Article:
cover image Ratchetdemic: Reimagining Academic Success

Ratchetdemic: Reimagining Academic Success

Christopher Emdin. Beacon, $26.95 (256p) ISBN 978-0-8070-8950-7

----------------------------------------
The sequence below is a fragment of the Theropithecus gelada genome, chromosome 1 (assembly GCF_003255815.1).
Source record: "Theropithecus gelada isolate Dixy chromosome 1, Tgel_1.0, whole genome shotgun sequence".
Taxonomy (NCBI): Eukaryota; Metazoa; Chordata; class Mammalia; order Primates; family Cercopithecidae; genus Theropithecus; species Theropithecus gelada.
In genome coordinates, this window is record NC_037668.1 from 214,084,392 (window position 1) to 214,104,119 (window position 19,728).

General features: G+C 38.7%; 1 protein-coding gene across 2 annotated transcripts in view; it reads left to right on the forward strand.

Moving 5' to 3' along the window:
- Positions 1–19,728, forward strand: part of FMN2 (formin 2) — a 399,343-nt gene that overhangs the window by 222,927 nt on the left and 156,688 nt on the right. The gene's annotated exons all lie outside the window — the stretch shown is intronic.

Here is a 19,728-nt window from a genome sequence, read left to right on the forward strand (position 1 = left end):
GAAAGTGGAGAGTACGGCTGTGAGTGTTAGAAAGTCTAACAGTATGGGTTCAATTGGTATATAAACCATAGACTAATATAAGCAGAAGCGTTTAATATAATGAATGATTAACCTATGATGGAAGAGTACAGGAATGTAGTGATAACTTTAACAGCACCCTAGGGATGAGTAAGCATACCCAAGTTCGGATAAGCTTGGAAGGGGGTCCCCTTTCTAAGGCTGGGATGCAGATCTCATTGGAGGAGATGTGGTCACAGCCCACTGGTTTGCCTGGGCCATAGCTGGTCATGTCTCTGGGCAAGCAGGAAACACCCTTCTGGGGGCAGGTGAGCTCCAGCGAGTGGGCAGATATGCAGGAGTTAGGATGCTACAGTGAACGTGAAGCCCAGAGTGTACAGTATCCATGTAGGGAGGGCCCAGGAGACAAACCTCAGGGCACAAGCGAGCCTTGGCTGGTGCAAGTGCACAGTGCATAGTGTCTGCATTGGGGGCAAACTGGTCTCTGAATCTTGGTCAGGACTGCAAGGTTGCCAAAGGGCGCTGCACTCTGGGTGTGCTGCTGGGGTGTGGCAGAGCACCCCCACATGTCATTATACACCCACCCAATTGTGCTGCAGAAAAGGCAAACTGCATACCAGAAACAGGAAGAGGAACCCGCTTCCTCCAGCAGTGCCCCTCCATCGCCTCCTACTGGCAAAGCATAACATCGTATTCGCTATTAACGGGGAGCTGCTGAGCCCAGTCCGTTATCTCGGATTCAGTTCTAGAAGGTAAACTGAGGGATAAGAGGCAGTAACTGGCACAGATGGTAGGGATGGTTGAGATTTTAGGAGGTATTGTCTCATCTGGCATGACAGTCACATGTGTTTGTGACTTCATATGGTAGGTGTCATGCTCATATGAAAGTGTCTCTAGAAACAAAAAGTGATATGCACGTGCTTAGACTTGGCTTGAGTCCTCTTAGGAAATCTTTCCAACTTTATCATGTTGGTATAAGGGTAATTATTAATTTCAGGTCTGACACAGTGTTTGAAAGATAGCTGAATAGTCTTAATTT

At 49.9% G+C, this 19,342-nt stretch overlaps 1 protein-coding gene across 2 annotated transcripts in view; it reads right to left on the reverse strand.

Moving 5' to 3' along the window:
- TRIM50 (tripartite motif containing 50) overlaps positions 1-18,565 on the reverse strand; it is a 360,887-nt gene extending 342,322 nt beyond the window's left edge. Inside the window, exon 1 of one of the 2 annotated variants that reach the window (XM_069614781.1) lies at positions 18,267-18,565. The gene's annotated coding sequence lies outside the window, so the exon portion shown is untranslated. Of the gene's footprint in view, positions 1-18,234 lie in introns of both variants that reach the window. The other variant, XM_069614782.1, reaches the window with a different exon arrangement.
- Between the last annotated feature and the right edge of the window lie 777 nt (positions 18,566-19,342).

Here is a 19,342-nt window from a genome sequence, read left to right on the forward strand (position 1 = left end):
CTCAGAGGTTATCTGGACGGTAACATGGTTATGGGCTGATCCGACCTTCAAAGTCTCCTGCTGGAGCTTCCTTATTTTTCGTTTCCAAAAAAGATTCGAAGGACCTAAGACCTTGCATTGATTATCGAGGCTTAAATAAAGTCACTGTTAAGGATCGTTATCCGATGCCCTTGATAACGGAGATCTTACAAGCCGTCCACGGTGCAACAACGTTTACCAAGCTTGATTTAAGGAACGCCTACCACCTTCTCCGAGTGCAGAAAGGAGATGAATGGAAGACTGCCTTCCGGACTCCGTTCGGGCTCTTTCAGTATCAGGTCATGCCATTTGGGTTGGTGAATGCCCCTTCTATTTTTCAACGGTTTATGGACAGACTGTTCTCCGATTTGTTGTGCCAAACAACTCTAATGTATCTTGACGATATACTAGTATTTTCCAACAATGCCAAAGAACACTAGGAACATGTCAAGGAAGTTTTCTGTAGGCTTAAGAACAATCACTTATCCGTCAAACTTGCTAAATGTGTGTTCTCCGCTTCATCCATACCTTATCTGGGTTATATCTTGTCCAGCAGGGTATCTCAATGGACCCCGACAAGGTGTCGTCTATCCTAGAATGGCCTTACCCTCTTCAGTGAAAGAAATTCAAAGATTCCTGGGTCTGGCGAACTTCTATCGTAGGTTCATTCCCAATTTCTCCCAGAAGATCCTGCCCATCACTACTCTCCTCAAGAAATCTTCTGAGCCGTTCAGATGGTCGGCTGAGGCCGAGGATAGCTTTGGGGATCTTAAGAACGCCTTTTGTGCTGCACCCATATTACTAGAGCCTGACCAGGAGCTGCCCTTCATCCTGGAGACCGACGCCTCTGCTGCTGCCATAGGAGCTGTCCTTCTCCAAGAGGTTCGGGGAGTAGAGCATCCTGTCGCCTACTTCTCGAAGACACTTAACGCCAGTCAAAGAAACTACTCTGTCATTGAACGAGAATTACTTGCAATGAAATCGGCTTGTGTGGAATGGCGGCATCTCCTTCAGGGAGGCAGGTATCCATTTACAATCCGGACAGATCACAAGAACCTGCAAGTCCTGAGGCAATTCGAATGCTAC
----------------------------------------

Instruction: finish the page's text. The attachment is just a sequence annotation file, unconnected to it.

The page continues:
Columbia University education professor Emdin (For White Folks Who Teach in the Hood) offers an illuminating guide to decentering whiteness in the classroom in order to allow students of color to thrive. Co-opting the slang meaning of ratchet (“the embodying of all ‘negative’ characteristics associated with lowbrow culture”), Emdin proposes an educational model that teaches traditional academic subjects while uplifting BIPOC students’ “culture and community” and giving them agency over their learning. He uses his Jamaican mother’s disapproval of her fellow immigrants who were “too loud, too expressive, and too unabashedly Jamaican” as an example of how some teachers replicate the system “that silenced and harmed the very essence of who they were as students,” and argues that today’s “education-industrial complex” has its roots in “plantation pedagogies” enacted during the slavery era. Emdin illustrates his arguments with rap lyrics; the example of educators and civil rights activists including Septima Clark, whose citizenship schools, from the 1950s to 1970, helped illiterate African American adults “become part of the political process”; and stories of students of color who found success once they were given the freedom to pursue their own interests and speak without fear of having their language policed. This impassioned and richly detailed call for change will strike a chord with teachers in historically marginalized communities. (Aug.)